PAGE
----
3 Best Practices for Recruiting, Retaining and Motivating Millennials

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(Newswire.net — August 15, 2017) — Several years ago, the HR world was fixated what to do when the Millennials arrive, and unleash a demographic force in the likes of which the labor market has never seen.

Well, the good news for some folks in the HR space is they don’t have to worry about reading yet another article or book about the “oncoming Millennial horde.” The bad news is that’s because the horde is here!

Indeed, just as predicted, Millennials are now the largest cohort on the business landscape, surpassing Boomers (Generation X and Z aren’t even in the race for top spot). That means businesses of all sizes, from small startups to large enterprises, need to find smart and cost-effective ways to recruit, retain and motivate Millennials; not just to boost profitability, but to ensure survival.

Considering this, here are three best practices to attract and keep Millennials in the fold, and keep businesses competitive and afloat.

1. Hierarchy and politics are out; democracy and inclusivity is in. 

Forcing Millennials to steadily climb the corporate ladder and navigate the political pecking order so they can enjoy perks like corner offices or enhanced health benefits is anachronistic, counter-productive, and just plain wrong (kind of like rapping grandparents). Millennials are very value-driven, and respond immediately to clear demonstrations and expressions of democracy and inclusivity.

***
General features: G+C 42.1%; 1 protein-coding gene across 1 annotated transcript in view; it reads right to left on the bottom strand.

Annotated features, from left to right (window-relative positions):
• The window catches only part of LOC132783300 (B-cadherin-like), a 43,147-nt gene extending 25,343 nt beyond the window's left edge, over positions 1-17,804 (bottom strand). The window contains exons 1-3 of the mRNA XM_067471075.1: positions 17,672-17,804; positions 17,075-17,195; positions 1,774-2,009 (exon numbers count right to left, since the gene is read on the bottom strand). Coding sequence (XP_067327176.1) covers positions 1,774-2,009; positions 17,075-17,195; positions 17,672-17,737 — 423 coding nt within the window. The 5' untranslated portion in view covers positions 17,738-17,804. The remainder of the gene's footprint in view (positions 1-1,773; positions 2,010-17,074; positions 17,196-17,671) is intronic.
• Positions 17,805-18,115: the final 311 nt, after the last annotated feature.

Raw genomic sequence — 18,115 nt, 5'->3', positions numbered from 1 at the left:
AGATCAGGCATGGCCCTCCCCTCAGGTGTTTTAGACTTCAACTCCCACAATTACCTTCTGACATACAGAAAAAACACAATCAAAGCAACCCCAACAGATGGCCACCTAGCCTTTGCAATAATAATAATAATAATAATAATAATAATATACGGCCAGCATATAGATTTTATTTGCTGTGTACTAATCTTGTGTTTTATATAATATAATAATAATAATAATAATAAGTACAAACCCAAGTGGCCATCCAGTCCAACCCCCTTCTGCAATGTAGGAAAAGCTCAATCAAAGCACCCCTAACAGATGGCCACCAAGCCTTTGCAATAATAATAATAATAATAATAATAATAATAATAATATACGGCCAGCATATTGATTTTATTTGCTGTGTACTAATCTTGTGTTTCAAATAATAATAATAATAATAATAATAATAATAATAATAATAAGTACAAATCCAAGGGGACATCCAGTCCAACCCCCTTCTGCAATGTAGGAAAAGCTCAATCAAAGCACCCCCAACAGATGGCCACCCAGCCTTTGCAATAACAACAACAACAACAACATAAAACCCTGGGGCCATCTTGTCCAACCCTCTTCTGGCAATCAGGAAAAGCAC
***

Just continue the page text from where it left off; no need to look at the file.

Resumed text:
2. Cubicles are out; open offices are in.

Office design is another key area that influences Millennials’ engagement — or lack thereof. Cubicles aren’t just costly, but as studies show, they’re universally loathed by employees (and with good reason). And as for the recent backlash against open offices because they’re too noisy, messy or even smelly: this is not a problem with design, but is due to lack of planning and especially policies. Businesses that put together a set of fair, common sense rules and enforce them are more than happy with their open office approach, and so are their employees: Millennials and non-Millennials alike!

3. 9-5 is out; flex time is in. 

Ok, so maybe unlimited vacations are not such a good idea — at least not for all businesses in every sector. But dialing things back to circa 1950 with a 9-5 workday isn’t the answer either; especially since a great deal of work can be done remotely, such as answering emails, updating project data, and so on.

The Bottom Line

The Millennials are here, and over the next few years, they’re going to firmly install themselves in middle and senior management positions. It’s a numbers game, and Millennials hold some pretty powerful cards. Businesses that embrace the best practices above put themselves on the road to becoming an employer of choice. Those that don’t will continue struggling to attract and keep the trainable and talented people they need to succeed today — and survive tomorrow.